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This Month in Exploration - March
Visit "This Month in Exploration" every month to find out how aviation and space exploration have changed throughout the years, improving life for humans on Earth and in space. While reflecting on the events that led to NASA's formation and its rich history of accomplishments, "This Month in Exploration" will also reveal where the agency is leading us -- to the moon, Mars and beyond.

100 Years Ago

Vuia 2 airship March 27, 1907: Romanian flight pioneer Trajan Vuia successfully tested his third airplane, the Vuia 2, by flying 33 feet in France.

Image right: Vuia 2 with unfolded wings. Credit: Jean-Pierre Lauwers

92 Years Ago

March 3, 1915: The U.S. established the National Advisory Committee for Aeronautics (NACA) to "supervise and direct the scientific study of the problems of flight, with a view to their practical solution." (Source: history.nasa.gov) In 1958, the committee became the National Aeronautics and Space Administration (NASA).

75 Years Ago

March 20, 1932: Luftschiffbau Zeppelin, a German producer of rigid airships, started flight service from Germany to Brazil via the Graf Zeppelin. This 776-foot airship completed 590 flights in its lifetime. By 1936, airships were flying at about 80 miles per hour.

Graf Zeppelin airship 50 Years Ago

March 10, 1957: Scientists at the NACA Lewis Flight Propulsion Laboratory (now NASA's Glenn Research Center) began conducting ion engine research. These fuel-efficient engines provide low thrust, but gradually accelerate to high speeds over time. By 1964, Lewis produced two ion engines for testing.

Image left: Graf Zeppelin rigid airship. Credit: DJAirships.net

March 4 - 15, 1957: A Navy airship, called the ZPB-2, set an endurance record by flying 264 hours and 14 minutes without refueling. Meanwhile, on March 11, a Boeing Dash 80 set its own record -- for speed. This jet carried 42 passengers from Seattle to Baltimore in less than four hours.

35 Years Ago

Pioneer 10 March 2, 1972: NASA launched the Pioneer 10 space probe, the first spacecraft to capture close-range images of Jupiter and the first to travel outside our solar system. It carried a plaque with a coded message that any scientifically educated society would be able to translate. Its final signal was sent to Earth in January 2003, and it is currently more than 8 billion miles away from Earth.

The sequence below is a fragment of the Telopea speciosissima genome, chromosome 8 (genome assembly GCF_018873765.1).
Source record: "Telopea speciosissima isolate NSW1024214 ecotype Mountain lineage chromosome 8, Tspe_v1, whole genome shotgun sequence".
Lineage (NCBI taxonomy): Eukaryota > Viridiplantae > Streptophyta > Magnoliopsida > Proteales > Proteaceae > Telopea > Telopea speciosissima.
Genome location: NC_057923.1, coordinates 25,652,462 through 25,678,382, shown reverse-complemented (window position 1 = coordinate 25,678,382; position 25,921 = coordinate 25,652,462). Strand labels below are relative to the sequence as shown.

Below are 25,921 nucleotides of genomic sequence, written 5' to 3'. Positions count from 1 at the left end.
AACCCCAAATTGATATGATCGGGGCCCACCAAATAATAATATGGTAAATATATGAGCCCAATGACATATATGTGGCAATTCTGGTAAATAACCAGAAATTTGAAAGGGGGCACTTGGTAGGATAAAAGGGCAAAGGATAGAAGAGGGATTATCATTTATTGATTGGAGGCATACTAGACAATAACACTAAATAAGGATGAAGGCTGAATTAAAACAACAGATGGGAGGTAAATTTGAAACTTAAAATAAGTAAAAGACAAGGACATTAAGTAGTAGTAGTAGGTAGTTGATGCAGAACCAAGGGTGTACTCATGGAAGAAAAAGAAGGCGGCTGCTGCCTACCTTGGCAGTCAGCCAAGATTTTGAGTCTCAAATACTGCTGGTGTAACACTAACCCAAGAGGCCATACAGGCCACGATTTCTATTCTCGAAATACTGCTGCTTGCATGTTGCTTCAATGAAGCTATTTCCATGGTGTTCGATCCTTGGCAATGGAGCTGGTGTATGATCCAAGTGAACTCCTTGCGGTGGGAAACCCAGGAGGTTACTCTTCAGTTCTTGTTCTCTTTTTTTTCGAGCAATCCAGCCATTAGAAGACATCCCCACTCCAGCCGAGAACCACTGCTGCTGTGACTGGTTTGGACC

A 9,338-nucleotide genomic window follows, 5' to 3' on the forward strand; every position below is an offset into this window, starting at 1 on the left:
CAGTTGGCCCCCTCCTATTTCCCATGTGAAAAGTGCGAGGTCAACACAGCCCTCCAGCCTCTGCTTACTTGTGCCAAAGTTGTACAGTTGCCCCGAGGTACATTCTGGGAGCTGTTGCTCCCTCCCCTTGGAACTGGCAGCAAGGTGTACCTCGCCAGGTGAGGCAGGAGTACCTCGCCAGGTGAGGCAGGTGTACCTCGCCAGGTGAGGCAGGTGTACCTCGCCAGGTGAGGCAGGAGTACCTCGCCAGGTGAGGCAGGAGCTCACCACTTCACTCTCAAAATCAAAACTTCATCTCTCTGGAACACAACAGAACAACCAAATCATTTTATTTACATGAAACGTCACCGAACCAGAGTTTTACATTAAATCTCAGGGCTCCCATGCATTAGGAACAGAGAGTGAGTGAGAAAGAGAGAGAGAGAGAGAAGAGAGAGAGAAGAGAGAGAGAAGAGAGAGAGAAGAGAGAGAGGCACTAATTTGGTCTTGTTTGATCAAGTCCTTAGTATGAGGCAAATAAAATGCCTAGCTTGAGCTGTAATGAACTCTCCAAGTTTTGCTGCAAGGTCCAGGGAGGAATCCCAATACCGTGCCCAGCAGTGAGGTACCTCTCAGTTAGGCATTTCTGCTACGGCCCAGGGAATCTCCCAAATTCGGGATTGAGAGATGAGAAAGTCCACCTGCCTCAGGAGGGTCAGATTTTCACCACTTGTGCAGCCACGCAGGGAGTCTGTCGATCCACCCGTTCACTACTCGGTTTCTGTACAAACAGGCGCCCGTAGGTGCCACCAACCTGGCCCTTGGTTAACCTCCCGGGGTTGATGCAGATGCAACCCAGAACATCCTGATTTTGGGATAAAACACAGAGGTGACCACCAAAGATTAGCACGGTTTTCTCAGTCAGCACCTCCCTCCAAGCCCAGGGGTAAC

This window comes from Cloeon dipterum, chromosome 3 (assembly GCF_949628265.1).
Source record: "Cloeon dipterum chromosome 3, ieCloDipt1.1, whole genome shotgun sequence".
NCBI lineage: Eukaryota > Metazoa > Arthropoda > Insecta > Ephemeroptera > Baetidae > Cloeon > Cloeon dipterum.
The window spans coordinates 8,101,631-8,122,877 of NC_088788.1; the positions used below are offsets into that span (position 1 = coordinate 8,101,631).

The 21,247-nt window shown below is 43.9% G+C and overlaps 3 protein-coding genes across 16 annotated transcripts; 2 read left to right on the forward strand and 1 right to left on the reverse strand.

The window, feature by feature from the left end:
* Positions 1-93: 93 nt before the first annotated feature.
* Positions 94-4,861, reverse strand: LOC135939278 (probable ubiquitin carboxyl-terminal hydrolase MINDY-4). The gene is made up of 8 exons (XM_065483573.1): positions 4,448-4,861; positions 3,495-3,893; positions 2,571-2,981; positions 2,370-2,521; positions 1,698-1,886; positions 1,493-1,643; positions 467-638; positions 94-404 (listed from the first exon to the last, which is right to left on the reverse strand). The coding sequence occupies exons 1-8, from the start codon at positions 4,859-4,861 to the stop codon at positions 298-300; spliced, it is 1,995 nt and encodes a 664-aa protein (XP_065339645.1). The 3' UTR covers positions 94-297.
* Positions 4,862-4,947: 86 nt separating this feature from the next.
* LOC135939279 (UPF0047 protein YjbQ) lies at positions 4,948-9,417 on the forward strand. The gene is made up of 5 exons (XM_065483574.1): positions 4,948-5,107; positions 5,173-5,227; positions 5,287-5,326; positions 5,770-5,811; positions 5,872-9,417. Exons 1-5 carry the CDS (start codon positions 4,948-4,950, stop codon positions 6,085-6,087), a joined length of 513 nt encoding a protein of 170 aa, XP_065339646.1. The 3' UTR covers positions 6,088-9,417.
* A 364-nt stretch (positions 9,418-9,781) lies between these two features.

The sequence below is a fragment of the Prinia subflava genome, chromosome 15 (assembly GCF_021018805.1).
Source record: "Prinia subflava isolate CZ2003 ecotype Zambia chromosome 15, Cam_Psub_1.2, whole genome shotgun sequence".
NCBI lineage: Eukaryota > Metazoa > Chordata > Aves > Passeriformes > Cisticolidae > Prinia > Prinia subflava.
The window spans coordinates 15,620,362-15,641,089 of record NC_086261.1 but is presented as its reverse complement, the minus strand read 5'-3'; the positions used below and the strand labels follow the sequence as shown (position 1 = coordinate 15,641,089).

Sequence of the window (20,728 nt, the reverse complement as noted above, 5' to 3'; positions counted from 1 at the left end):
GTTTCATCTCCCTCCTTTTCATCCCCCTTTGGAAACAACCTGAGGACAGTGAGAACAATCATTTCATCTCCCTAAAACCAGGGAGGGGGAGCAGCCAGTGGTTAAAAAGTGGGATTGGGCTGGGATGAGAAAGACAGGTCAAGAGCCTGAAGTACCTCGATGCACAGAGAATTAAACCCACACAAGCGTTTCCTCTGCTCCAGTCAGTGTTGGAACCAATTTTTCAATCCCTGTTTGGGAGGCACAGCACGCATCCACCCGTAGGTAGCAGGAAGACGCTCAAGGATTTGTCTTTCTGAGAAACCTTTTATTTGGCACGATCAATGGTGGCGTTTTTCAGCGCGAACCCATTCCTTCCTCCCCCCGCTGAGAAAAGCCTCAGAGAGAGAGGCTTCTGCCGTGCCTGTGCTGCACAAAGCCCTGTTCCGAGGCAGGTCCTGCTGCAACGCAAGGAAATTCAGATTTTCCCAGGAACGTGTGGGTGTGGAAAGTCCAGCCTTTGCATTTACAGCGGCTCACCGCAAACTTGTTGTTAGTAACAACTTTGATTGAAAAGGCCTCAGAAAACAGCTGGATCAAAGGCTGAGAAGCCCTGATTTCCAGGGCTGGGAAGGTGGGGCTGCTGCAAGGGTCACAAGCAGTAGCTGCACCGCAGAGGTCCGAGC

Image right: Launch of Pioneer 10. Credit: NASA

30 Years Ago

March 10, 1977: As Uranus passed in front of a star, James Elliot and his team of astronomers from MIT discovered that the planet has at least eleven rings.

25 Years Ago

March 4, 1982: NASA launched the Intelsat V F-4 communications satellite using an Atlas Centaur rocket. This satellite was used to enhance telecommunications for Intelsat's network.

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20 Years Ago

March 20, 1987: NASA launched the Palapa-B2-P communications satellite for Indonesia. As part of the Palapa B series, this satellite helped expand Indonesia's communication network to include the Philippines, Malaysia and Singapore.

15 Years Ago

March 24, 1992: NASA launched Space Shuttle Atlantis to begin the 46th shuttle flight and the STS-45 mission. This mission sent the first Atmospheric Laboratory for Applications and Science (ATLAS-1) on Spacelab pallets into space. The ATLAS-1 equipment included 12 instruments, contributed by members of the European Space Agency, used to study atmospheric chemistry, solar radiation, space plasma physics and ultraviolet astronomy.

10 Years Ago

March 28, 1997: NASA's Comet Hale-Bopp home page received 1.2 million hits, which made it the first NASA web page to receive more than a million hits in one day.

Uranus Image right: Enhanced image of Uranus, highlighting its most prominent ring. Credit: NASA

Five Years Ago

March 1, 2002: NASA launched Space Shuttle Columbia to begin the STS-109 mission to service the Hubble Space Telescope by adding new instruments and boosting it to a higher orbit.

Present Day

March 3, 2007: The first total lunar eclipse of the year will be partly visible from every continent in the world.

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